Tuesday, October 22

USAC restarts student government internship program

After a three-year hiatus, the undergraduate student government
presidential internship program has been reimplemented to provide
students with leadership skills.

More than 40 interns in the Undergraduate Students Association
Council’s Presidential Empowerment Internship program are
scheduled to be placed in the various USAC offices this week, where
they will gain first-hand experience in working in an undergraduate
government setting.

“(The purpose of the program) is to give students a great
knowledge of the history of the campus and of the structures that
run it,” said the USAC president, Anica McKesey.

The internship aims to galvanize student interest in leadership
and activism by providing information on controversial issues,
teaching interns the workings of a student government, and giving
students the tools necessary to bring about change.

As part of the program, interns must attend 10 mandatory
workshops throughout the year. During the workshops, students are
introduced to controversial issues affecting the campus, such as
affirmative action, labor issues and issues of gender and
sexuality. The purpose of the workshop is to give interns the
skills they need to take action about the issues they feel most
strongly about.

“We hope to see students start critically looking at
campus issues and take an active role,” said intern
coordinator Yousef Tajsar, who is also on the students’
association board of directors.

Toward the end of the academic year, interns will have the
opportunity to meet with former USAC officers in a workshop forum,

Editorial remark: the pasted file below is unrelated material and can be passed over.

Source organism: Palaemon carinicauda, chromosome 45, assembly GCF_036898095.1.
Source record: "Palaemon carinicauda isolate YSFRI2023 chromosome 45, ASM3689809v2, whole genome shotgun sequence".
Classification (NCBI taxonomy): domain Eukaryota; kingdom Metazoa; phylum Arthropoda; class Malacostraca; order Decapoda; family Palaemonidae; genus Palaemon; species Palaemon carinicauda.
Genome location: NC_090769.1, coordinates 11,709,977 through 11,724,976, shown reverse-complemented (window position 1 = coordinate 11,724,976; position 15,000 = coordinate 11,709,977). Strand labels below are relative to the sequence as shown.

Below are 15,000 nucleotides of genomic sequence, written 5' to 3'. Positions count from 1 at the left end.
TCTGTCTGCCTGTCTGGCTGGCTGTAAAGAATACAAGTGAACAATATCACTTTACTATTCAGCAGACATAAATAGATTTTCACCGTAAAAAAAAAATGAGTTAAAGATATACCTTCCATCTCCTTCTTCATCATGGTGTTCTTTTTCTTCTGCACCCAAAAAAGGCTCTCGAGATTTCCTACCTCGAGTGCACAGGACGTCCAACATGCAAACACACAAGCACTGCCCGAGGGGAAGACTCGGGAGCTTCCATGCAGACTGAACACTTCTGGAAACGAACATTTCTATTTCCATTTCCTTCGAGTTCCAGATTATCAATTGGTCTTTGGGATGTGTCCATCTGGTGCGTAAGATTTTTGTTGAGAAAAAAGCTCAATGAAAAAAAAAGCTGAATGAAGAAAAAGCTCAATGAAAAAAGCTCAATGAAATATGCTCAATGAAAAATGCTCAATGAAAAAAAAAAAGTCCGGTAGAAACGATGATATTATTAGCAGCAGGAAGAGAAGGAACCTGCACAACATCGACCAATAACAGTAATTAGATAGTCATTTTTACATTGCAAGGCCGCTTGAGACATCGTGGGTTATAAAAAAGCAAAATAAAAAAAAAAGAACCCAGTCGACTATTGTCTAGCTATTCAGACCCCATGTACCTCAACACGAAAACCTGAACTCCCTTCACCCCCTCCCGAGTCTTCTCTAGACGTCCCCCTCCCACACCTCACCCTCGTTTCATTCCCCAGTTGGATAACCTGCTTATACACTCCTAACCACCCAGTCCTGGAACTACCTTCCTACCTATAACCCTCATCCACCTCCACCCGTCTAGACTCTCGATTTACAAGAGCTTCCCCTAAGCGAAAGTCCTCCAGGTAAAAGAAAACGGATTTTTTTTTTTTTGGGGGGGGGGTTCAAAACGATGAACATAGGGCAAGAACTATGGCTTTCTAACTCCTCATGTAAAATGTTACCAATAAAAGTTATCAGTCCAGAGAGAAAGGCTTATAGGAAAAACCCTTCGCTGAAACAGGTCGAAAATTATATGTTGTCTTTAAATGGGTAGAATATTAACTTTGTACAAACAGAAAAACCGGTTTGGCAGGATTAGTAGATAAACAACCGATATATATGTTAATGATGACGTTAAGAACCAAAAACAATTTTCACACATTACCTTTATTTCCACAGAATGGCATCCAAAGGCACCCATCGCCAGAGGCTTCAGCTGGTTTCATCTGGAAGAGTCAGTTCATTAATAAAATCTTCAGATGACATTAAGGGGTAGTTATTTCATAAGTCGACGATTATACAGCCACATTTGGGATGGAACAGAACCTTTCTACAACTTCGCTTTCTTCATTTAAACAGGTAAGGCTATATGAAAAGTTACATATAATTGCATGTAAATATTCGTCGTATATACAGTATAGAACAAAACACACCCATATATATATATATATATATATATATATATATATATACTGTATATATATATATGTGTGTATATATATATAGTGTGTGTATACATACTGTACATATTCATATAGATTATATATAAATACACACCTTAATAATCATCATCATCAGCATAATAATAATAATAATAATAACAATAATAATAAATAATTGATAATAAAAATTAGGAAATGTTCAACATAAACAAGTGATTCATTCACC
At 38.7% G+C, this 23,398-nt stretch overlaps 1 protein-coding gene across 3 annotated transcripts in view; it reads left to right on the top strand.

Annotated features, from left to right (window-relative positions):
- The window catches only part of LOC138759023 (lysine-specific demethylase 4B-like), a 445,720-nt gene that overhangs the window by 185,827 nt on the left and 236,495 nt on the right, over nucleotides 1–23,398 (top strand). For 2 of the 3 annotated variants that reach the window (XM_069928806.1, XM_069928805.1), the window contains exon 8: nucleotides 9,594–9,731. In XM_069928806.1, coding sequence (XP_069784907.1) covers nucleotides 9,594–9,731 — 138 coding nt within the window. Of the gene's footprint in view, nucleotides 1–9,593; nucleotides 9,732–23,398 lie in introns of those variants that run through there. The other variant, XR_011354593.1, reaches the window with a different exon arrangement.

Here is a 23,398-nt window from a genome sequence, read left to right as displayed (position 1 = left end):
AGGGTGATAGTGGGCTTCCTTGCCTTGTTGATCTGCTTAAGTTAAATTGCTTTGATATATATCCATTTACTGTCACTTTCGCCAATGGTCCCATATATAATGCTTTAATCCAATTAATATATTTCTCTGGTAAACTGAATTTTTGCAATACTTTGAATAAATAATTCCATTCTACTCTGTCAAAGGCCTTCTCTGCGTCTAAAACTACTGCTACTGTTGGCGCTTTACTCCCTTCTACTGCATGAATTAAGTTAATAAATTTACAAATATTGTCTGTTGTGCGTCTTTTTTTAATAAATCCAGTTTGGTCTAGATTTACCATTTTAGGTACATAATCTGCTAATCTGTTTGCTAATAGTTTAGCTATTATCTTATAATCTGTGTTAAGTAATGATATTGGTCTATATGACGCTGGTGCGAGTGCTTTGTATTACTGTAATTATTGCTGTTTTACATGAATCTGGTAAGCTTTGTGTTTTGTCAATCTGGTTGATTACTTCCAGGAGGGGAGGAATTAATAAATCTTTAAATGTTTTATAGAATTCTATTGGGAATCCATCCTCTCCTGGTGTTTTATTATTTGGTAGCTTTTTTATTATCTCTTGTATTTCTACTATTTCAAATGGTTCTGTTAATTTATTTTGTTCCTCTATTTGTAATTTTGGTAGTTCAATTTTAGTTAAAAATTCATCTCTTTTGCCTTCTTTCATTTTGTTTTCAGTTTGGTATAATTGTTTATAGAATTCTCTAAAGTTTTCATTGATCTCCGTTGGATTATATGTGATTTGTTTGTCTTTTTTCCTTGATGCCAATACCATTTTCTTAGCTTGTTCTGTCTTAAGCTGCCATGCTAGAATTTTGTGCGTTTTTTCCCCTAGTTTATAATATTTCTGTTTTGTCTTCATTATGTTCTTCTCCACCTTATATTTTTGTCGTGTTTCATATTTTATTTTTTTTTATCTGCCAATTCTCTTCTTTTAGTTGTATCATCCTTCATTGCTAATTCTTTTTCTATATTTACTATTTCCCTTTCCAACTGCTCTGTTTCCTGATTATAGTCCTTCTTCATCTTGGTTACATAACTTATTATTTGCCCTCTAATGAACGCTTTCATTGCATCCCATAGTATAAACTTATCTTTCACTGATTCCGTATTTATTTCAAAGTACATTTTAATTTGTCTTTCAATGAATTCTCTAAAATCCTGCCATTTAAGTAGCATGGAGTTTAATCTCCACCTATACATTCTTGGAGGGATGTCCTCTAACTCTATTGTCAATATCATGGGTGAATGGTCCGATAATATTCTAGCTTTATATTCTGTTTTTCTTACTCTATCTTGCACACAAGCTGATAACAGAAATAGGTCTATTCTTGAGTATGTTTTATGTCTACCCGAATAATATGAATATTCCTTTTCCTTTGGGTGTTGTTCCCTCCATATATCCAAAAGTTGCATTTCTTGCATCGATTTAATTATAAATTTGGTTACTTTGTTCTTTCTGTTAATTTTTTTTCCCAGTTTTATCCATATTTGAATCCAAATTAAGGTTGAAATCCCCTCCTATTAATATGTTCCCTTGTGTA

Tajsar added.

During her campaign for the USAC presidency, McKesey said one of
her goals was to reimplement the internship program. The program
started during former USAC President Kandea Mosely’s term
throughout the 1997-1998 academic year. McKesey was an intern when
the program was last offered in the 1999-2000 academic year under
Mike de la Rocha’s presidency.

“I definitely saw the purpose of the internship … and I
think we needed a leadership development program on campus,”
McKesey said.

At Thursday’s workshop, interns will be placed in the
councilmember’s office of their choice.

First-year undeclared student Lucero Chavez expressed interest
in the president’s office and said she joined the internship
program to become more politically conscious.

“It seemed like a good opportunity to get involved in
terms of student affairs and to see how student leadership
works,” Chavez said.

Chavez, who was the class president of her high school, added
that she also wanted to see the differences in student leadership
between the two institutions.

Councilmembers expressed enthusiasm in welcoming the interns to
their offices.

The financial supports commissioner, Erica Husse, said she hopes
her interns will learn more about financial issues affecting the
student population, such as financial aid.

“Even students involved on financial aid don’t
understand a lot of issues. … I would hope (the interns) would
get familiarity with that,” Husse said.

The external vice president, Matt Kaczmarek, said his interns
will work with the external issues his office oversees, such as
state and national affairs.

“I want interns to get a sense of the opportunity and
possibilities they can get from the offices they work with,”
Kaczmarek said.

Share on FacebookTweet about this on TwitterEmail this to someoneShare on Google+Share on Reddit

Comments are supposed to create a forum for thoughtful, respectful community discussion. Please be nice. View our full comments policy here.